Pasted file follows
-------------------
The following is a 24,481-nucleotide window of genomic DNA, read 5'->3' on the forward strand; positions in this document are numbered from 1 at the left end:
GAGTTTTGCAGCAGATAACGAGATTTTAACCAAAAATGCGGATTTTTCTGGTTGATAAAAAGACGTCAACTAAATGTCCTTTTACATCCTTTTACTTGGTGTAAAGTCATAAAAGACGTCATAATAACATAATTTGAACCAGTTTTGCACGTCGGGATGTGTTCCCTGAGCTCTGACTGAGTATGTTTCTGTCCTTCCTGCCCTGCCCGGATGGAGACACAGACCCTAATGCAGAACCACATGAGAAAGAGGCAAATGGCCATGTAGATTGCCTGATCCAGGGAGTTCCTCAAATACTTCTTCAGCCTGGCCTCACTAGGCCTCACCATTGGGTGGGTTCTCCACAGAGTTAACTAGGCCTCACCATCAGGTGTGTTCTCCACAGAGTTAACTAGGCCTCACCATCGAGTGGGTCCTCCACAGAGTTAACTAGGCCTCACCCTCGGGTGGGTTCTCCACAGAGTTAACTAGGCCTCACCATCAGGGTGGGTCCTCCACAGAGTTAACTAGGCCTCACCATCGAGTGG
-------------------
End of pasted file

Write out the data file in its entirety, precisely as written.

The following is a 24,481-nucleotide window of genomic DNA, read 5'->3' on the forward strand; positions in this document are numbered from 1 at the left end:
GAGTTTTGCAGCAGATAACGAGATTTTAACCAAAAATGCGGATTTTTCTGGTTGATAAAAAGACGTCAACTAAATGTCCTTTTACATCCTTTTACTTGGTGTAAAGTCATAAAAGACGTCATAATAACATAATTTGAACCAGTTTTGCACGTCGGGATGTGTTCCCTGAGCTCTGACTGAGTATGTTTCTGTCCTTCCTGCCCTGCCCGGATGGAGACACAGACCCTAATGCAGAACCACATGAGAAAGAGGCAAATGGCCATGTAGATTGCCTGATCCAGGGAGTTCCTCAAATACTTCTTCAGCCTGGCCTCACTAGGCCTCACCATTGGGTGGGTTCTCCACAGAGTTAACTAGGCCTCACCATCAGGTGTGTTCTCCACAGAGTTAACTAGGCCTCACCATCGAGTGGGTCCTCCACAGAGTTAACTAGGCCTCACCCTCGGGTGGGTTCTCCACAGAGTTAACTAGGCCTCACCATCAGGGTGGGTCCTCCACAGAGTTAACTAGGCCTCACCATCGAGTGG